Speech Motor Control: New developments in basic and applied research

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Overview


Speaking is not only the basic mode of communication, but also the most complex motor skill humans can perform. Disorders of speech and language are the most common sequelae of brain disease or injury, a condition faced by millions of people each year. Health care practitioners need to interact with basic scientists in order to develop and evaluate new methods of clinical diagnosis and therapy to help their patients overcome or compensate their communication difficulties. In recent years, collaboration between those in the the disciplines of neurophysiology, cognitive psychology, mathematical modelling, neuroscientists, and speech science have helped accelerate progress in the field.

This book presents the latest and most important theoretical developments in the area of speech motor control, offering new insights by leaders in their field into speech disorders. The scope of this book is broad - presenting state-of-the art research in the areas of modelling, genetics, brain imaging, behavioral experimentation in addition to clinical applications.

The book will be valuable for researchers and clinicians in speech-language pathology, cognitive neuroscience, clinical psychology, and neurology.

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Product Details

  • ISBN-13: 9780199235797
  • Publisher: Oxford University Press, USA
  • Publication date: 5/2/2010
  • Pages: 400
  • Product dimensions: 6.90 (w) x 9.80 (h) x 0.90 (d)

Meet the Author

Ben Maassen (Professor of Neurolinguistics - Dyslexia) has a background in cognitive neuropsychology and speech-language pathology. He is project coordinator in the Dutch Dyslexia Programme, leader of projects on speech motor control and developmental neuropsychological disorders, and teacher in the master-programme Speech-Language Pathology and research-master programmes Clinical Linguistics (Erasmus Mundus) and Cognitive Neuroscience. Main research areas are neurogenic speech disorders, perception-production modelling, dyslexia and neurocognitive precursors of literacy. As a Clinical Neuropsychologist he is coordinator of an expertise centre for children with speech and language disorders. Pascal van Lieshout is an Associate Professor in the Department of Speech-Language Pathology at the University of Toronto, a Canada Research (II) in Oral Motor Function, and director of the Oral Dynamics Lab. His interest is in oral motor control in speech and swallowing with a focus on applying Dynamical Systems Theory in these areas of research. He has published over 100 peer-reviewed papers in international journals, books and conference proceedings and is renowned for his studies of articulation in speech motor disorders, in particular stuttering.

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Table of Contents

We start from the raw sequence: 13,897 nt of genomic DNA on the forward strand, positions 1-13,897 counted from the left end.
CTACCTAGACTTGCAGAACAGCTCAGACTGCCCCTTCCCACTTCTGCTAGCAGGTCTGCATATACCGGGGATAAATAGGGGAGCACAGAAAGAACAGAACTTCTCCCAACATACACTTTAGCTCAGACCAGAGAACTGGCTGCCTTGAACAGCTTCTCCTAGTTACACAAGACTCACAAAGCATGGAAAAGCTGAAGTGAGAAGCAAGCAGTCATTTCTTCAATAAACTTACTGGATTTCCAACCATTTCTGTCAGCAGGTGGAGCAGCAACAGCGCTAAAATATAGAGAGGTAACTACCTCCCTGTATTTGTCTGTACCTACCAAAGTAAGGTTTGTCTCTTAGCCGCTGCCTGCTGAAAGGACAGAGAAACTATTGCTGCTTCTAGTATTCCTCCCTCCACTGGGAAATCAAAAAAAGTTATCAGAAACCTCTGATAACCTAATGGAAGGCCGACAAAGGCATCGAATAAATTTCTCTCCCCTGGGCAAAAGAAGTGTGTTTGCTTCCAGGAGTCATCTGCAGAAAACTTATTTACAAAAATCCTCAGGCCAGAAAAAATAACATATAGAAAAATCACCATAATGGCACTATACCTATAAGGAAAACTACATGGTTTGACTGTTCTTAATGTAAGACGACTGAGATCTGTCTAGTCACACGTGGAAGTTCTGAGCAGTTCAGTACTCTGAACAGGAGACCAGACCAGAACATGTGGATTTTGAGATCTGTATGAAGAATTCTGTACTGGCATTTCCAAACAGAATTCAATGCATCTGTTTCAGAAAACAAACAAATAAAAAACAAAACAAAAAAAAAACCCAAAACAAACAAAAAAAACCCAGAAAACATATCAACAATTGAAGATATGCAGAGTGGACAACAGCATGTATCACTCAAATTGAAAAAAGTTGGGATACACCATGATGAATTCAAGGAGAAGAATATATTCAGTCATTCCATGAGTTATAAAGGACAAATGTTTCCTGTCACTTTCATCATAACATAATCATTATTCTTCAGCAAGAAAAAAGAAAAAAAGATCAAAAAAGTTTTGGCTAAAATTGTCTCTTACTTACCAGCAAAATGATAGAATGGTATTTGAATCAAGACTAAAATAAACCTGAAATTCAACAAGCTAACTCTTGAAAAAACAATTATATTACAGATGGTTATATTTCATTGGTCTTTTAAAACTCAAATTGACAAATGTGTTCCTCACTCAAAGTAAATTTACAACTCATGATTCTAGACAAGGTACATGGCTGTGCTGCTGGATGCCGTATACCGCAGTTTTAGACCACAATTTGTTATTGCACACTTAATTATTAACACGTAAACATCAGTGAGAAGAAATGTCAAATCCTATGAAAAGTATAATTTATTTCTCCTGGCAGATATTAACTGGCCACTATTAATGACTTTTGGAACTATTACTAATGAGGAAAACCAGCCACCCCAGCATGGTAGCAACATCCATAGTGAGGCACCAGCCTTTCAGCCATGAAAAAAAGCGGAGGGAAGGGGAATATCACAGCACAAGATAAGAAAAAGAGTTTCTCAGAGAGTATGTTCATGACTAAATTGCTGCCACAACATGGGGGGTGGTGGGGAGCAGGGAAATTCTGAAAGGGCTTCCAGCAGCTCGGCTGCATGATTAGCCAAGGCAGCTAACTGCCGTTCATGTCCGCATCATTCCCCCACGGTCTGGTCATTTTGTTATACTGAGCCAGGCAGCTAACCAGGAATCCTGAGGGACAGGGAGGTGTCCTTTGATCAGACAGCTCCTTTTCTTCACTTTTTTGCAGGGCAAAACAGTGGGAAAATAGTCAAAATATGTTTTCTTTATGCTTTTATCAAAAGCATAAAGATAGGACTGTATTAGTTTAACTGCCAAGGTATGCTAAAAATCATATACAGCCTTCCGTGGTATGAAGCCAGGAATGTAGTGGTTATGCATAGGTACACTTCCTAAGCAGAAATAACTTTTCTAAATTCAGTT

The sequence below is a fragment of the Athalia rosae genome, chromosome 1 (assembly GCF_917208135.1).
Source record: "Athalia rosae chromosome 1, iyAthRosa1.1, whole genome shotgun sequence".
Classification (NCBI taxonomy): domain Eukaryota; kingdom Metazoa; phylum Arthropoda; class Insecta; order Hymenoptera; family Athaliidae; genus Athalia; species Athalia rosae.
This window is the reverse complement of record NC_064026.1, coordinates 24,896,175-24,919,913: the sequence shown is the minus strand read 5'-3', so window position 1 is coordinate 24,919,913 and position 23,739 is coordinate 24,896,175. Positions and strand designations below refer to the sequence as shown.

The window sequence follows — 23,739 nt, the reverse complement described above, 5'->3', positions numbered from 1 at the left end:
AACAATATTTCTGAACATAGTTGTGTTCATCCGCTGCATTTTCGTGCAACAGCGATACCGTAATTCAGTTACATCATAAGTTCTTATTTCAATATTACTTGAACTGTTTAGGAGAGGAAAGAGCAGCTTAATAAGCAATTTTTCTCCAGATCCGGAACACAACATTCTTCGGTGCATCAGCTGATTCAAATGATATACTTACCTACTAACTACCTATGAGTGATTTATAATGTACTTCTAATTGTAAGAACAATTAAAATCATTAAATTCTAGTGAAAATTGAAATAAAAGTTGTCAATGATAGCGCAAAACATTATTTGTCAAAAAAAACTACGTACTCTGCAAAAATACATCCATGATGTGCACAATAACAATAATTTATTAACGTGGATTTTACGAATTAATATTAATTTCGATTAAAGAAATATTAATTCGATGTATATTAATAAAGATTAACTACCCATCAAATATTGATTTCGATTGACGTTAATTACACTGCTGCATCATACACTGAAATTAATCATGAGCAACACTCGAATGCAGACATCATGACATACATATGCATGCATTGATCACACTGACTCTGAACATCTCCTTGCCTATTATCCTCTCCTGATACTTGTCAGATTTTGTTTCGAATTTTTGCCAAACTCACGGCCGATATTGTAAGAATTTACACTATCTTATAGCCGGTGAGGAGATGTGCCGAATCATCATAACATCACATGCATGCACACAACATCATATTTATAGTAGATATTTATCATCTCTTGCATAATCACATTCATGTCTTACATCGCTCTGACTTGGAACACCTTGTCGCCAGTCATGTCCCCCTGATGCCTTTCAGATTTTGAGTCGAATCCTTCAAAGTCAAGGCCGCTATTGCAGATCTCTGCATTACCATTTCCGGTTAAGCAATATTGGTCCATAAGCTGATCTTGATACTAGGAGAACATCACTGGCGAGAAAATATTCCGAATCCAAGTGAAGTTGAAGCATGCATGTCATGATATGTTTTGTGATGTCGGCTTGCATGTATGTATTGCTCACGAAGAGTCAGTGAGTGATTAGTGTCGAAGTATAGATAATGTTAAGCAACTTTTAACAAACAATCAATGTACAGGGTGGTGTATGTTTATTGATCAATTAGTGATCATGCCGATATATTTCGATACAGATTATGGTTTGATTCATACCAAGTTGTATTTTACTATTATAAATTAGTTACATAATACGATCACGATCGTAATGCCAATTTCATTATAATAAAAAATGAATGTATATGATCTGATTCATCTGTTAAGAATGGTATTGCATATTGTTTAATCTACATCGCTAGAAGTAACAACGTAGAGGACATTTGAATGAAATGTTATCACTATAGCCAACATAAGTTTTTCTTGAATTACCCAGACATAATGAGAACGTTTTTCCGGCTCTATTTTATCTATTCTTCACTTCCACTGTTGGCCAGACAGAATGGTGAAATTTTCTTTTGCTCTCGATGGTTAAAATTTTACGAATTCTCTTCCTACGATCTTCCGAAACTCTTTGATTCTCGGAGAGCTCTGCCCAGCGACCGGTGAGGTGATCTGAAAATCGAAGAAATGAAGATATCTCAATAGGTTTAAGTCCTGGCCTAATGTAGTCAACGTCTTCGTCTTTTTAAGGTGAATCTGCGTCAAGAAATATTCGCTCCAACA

Section One: Modelling of speech production
1. Apraxia of Speech, Wolfram Ziegler, Anja Staiger, Ingrid Aichert
2. Phonemic, sensory and motor representations in a neural model of speech production, Bernd Kroger, Peter Birkholz, Anja Lowit, and Christiane Neuschaefer-Rube
3. Control of movement precision in speech production, Sazzad Nasir and David Ostry
4. Variability of north-american /r/ production in response to palatal perturbation, Mark Tiede, Suzanne Boyce, Carol Espy-Wilson, and Vincent Gracco
Section 2: Genetics and Neurology
5. Brain imaging in children, Soo-Eun Chang and Christy Ludlow
6. Motor Speech Profile in Relation to Site of Brain Pathology, Angela Morgan, Frederique Liegeois, and Faraneh Vargha-Khadem
7. Cerebral control of motor aspects of speech production: Neurophysiological and functional imaging data, Hermann Ackermann and Axel Riecker
Section 3: Speech motor development
8. Dynamic interaction of motor and language factors in normal and disordered development, Lisa Goffman
9. Lip Rounding Anticipatory Control: Crosslinguistically Lawful and Ontogenetically Attuned, Aude Noiray, Marie- Agnes Cathiard, Lucie Menard, and Christian Abry
10. Some Organization Principles in Early Speech Development, Jordan Green and Ignatius Nip
Section 4: Fluency Disorders
11. Speech motor variability in people who stutter, Pascal van Lieshout and Aravind Namasivayam
12. Speech Motor Timing and Fluency, Peter Howell, Andrew Anderson, and Jorge Lucero
Sction 5: Clinical Impact
13. Classification and taxonomy in motor speech disorders: What are the issues?, Gary Weismer
14. Developmental models of childhood apraxia of speech (CAS), Ben Maassen, Lian Nijland and Hayo Terband
15. A Neurodevelopmental Framework for Research in Childhood Apraxia of Speech, Lawrence Shriberg
16. Distinguishing among motor speech disorders is important: The role of speech pathology in neurologic diagnosis, Joseph Duffy
17. Laryngeal articulatory coupling in three speech disorders, Christopher Dromey
18. Electrical stimulation of deep brain structures and speech, Elina Tripoliti and Patricia Limousin
Section 6: Methods
19. Recent advances in the physiological assessment of articulation: Introducing three dimensional technology, Bruce Murdoch
20. Five-dimensional articulography, Phil Hoole and Andreas Zierdt
21. 2D and 3D ultrasound imaging of the tongue in normal speakers and disordered speech, Tim Bressmann

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